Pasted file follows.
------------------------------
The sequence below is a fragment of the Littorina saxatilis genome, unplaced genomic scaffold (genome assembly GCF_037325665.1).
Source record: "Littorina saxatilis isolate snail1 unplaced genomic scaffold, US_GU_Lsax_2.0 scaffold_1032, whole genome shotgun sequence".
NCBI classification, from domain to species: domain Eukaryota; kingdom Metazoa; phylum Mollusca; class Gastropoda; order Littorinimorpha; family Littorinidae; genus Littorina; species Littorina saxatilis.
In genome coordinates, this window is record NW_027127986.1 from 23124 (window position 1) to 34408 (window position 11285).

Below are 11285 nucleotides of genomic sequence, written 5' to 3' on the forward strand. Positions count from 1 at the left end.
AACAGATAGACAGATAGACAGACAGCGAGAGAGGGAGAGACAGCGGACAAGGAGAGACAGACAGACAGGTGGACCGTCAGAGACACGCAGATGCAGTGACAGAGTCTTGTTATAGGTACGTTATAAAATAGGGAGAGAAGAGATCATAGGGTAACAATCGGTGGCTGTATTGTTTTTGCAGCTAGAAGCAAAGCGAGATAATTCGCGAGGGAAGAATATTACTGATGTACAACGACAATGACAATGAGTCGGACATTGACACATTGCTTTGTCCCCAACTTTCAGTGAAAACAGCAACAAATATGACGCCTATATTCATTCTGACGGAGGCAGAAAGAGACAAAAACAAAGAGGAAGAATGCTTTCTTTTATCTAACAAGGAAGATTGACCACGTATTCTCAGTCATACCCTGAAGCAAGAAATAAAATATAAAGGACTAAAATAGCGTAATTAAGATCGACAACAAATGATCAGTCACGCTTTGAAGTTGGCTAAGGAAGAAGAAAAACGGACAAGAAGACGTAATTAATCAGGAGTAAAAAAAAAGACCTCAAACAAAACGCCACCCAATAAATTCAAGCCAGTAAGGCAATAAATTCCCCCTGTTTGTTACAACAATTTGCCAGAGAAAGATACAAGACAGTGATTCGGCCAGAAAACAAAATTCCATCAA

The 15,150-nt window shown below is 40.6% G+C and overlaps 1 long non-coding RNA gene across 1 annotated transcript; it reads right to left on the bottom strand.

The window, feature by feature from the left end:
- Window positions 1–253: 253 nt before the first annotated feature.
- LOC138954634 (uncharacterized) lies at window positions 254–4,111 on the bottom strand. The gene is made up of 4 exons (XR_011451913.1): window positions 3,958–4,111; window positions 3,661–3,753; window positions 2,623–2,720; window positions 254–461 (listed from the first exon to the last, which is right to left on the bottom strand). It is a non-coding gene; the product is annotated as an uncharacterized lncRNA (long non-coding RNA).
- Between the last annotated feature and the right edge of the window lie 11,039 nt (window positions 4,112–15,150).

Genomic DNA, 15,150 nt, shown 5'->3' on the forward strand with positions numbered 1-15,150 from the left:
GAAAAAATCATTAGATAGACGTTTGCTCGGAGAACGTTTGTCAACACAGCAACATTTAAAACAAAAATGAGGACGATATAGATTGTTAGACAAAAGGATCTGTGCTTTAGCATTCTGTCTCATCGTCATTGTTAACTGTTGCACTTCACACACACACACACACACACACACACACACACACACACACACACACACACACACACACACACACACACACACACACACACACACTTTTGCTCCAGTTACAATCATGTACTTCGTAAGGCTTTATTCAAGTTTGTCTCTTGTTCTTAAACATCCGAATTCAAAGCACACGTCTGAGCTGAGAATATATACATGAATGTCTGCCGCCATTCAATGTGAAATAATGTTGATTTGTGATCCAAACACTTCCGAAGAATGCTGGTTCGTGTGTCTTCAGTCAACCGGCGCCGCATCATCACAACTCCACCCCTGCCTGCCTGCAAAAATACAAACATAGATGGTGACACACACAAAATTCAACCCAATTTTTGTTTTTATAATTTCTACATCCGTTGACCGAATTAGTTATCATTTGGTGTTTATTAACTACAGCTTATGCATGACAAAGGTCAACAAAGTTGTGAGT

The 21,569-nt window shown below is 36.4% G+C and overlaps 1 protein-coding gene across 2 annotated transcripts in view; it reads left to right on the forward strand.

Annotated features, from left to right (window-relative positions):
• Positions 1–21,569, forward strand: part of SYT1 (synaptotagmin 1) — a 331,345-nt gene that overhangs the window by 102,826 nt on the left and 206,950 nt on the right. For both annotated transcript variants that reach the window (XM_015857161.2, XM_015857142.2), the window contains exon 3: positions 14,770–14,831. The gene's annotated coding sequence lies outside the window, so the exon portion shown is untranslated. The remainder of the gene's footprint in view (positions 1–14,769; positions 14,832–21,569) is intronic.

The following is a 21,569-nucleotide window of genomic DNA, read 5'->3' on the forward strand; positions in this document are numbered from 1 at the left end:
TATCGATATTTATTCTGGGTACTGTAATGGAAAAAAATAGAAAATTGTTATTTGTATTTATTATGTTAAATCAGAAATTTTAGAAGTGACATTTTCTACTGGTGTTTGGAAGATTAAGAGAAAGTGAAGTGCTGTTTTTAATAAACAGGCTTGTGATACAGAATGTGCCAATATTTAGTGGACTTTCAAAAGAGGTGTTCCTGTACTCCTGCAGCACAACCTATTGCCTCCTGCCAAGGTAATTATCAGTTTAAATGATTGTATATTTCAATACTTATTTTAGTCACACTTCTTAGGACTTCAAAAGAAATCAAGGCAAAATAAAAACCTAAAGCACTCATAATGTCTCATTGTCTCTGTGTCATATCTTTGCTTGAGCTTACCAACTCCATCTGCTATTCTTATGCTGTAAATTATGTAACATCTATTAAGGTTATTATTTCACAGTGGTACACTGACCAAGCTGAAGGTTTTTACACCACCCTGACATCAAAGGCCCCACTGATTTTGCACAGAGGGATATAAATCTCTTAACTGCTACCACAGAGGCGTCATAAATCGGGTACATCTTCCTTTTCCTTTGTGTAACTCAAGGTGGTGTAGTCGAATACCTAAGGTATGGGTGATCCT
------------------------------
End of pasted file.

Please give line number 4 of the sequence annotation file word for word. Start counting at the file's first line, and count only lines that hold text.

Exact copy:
In genome coordinates, this window is record NW_027127986.1 from 23124 (window position 1) to 34408 (window position 11285).